The high fixed costs of producing, distributing and promoting recorded music have
not only ensured artists’ dependence on record labels in the past, but they also
constituted significant barriers to new record label entry into the recording industry.
The industry, as a result, has long been highly concentrated. Alexander (1994) notes,
in fact, that the industry has been highly concentrated for most of the past century.
The only periods of exception were during the 1910’s and 1950’s, when the advent of
new technologies significantly lowered production costs and triggered waves of firm
entry.
As early as the 1960’s, however, a wave of horizontal mergers began in the recording industry.3 At the same time, the industry began to shift from independent to
integrated distribution as the major firms began purchasing independent distributors. The resulting pressure began to drive the remaining independent distributors
to bankruptcy over the following decades, a trend that accelerated in the 1980’s.4
By the end of the decade, six major firms held dominant market shares as measured at the distributor level.5 6 Since then, the industry has not become any less
concentrated. Curien and Moreau (2005) noted in early 2005 that only four firms,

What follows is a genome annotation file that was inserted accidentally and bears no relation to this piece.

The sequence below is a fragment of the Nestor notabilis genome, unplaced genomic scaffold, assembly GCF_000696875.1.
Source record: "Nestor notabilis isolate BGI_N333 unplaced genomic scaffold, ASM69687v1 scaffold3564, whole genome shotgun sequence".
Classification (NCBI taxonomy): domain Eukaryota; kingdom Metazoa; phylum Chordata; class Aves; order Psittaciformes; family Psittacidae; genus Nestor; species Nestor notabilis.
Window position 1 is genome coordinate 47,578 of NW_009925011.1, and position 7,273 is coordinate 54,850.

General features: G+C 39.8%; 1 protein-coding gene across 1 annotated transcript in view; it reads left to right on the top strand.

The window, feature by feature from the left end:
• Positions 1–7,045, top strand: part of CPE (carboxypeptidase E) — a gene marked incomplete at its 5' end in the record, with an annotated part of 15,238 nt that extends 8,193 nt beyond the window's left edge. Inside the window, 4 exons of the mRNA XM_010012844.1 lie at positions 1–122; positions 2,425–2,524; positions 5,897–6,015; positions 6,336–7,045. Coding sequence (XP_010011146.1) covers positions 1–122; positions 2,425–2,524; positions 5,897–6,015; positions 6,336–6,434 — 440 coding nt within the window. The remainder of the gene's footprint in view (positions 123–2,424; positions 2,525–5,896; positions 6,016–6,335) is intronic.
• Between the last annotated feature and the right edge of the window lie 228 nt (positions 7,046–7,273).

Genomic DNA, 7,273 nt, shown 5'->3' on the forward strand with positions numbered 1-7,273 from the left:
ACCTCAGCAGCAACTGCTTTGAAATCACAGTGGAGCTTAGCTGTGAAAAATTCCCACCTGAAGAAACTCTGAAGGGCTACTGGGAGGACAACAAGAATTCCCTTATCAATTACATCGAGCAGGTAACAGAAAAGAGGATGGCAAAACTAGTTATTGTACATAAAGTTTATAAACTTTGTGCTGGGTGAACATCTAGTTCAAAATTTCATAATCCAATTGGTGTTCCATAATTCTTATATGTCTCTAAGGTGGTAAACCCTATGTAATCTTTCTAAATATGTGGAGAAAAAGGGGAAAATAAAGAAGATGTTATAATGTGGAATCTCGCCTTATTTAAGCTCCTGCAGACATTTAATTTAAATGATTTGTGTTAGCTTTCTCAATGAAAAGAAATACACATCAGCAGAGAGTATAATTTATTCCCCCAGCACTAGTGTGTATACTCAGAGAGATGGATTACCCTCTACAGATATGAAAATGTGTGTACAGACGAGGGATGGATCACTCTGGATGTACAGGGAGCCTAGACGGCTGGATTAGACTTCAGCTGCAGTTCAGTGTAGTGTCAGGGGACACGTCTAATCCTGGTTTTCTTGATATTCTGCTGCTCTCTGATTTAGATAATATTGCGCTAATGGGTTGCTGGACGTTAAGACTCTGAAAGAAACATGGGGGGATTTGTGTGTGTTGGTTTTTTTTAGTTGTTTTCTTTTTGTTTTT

Sony/BMG, Universal Music, EMI, and Warner Music, accounted for 80% of music revenues worldwide since a merger between Sony Music and Bertelsmann Music
Group (BMG) in November 2003.7
Record Labels & Pricing
As a result of its high concentration, the structure of the recording industry over the
past two decades has been unquestionably oligopolistic. Theoretical literature, however, generally assumes that record labels price as monopolists. Rob and Waldfogel
(2006) note that “because CD’s were easily transferable even in the absence of downloading, substantial price discrimination was impracticable. As a result, firms were
compelled to price as single price monopolists.”8 They later conclude that, “prior to
the advent of unpaid downloading . . . we view the seller of each album as a singleprice monopolist.”9 Curien & Moreau (2005) take this conclusion one step further,
Alexander (1994)
Black & Greer (1987)
5
Alexander (1994)
6
Business Week (1988)
7
Curien & Moreau (2005)
8
Rob & Waldfogel (2006)
9
Rob & Waldfogel (2006)
3
4


Related documents


andrewshapiro seniorthesis reedcollege
label distribution
record labels bizhouse uk
untitled pdf document
how to get your mp31089
label distribution and artist distribution


Related keywords